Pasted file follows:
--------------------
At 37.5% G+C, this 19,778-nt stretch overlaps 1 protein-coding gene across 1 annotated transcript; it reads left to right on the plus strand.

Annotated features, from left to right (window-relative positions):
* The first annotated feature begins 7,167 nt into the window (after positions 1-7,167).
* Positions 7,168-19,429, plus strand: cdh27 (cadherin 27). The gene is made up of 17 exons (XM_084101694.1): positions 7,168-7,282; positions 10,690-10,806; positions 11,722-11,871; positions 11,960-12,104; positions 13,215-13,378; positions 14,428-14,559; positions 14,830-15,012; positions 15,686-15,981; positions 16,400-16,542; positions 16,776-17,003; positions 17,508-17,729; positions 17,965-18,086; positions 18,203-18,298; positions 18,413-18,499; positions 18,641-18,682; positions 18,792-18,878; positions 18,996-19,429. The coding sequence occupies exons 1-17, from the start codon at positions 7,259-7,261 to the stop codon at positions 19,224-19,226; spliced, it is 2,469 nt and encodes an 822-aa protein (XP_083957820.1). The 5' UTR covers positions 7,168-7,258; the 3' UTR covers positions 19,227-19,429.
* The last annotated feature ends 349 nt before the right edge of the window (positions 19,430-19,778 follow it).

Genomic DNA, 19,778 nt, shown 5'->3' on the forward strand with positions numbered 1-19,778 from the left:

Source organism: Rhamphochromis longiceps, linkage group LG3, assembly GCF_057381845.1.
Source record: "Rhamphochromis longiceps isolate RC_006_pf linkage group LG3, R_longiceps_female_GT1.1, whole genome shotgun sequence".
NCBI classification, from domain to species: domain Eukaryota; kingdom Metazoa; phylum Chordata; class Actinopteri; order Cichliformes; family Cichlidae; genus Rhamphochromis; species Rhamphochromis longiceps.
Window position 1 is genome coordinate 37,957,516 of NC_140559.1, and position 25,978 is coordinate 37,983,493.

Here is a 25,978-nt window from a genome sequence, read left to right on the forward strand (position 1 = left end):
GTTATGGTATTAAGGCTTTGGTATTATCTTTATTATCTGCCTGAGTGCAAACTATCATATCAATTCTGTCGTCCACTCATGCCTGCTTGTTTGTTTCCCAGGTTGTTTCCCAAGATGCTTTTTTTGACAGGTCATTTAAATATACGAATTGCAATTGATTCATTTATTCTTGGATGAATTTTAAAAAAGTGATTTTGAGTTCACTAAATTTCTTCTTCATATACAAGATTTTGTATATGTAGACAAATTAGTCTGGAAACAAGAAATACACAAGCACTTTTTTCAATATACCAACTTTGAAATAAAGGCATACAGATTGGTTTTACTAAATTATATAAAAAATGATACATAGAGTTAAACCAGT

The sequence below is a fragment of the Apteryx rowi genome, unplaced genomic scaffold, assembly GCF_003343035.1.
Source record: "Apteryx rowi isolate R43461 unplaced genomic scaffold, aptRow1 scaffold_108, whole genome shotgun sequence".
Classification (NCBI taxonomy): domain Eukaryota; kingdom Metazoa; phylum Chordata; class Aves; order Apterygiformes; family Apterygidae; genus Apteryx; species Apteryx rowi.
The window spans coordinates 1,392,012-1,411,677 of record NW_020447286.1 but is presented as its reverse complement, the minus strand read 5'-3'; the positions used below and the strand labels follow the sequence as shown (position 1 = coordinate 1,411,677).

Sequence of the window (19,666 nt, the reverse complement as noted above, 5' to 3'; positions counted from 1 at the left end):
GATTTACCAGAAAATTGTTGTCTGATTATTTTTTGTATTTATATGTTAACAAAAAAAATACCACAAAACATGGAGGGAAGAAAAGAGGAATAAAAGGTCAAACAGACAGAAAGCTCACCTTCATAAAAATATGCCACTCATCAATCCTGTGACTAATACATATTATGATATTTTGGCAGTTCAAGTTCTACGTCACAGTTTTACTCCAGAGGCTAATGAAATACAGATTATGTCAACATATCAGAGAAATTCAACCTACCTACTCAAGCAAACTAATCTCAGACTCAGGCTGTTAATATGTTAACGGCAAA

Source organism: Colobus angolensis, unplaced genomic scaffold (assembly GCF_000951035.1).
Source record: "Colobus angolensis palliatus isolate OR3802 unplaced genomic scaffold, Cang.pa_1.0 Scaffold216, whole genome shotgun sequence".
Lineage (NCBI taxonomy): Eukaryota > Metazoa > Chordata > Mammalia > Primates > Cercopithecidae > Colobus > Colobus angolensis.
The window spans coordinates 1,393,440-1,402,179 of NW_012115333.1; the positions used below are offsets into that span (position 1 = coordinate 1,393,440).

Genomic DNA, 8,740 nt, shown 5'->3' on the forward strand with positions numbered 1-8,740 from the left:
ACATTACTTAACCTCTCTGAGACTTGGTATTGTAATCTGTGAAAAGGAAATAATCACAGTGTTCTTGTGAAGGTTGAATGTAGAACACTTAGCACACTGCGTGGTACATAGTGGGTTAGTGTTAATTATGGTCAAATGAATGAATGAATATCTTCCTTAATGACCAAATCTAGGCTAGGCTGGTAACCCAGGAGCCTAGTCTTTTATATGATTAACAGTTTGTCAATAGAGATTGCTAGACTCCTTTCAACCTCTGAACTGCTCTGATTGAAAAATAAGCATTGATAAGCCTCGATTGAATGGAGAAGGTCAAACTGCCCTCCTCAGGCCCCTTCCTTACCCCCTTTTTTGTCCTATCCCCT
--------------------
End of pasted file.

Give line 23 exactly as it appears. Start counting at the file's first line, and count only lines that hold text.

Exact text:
Genomic DNA, 8,740 nt, shown 5'->3' on the forward strand with positions numbered 1-8,740 from the left: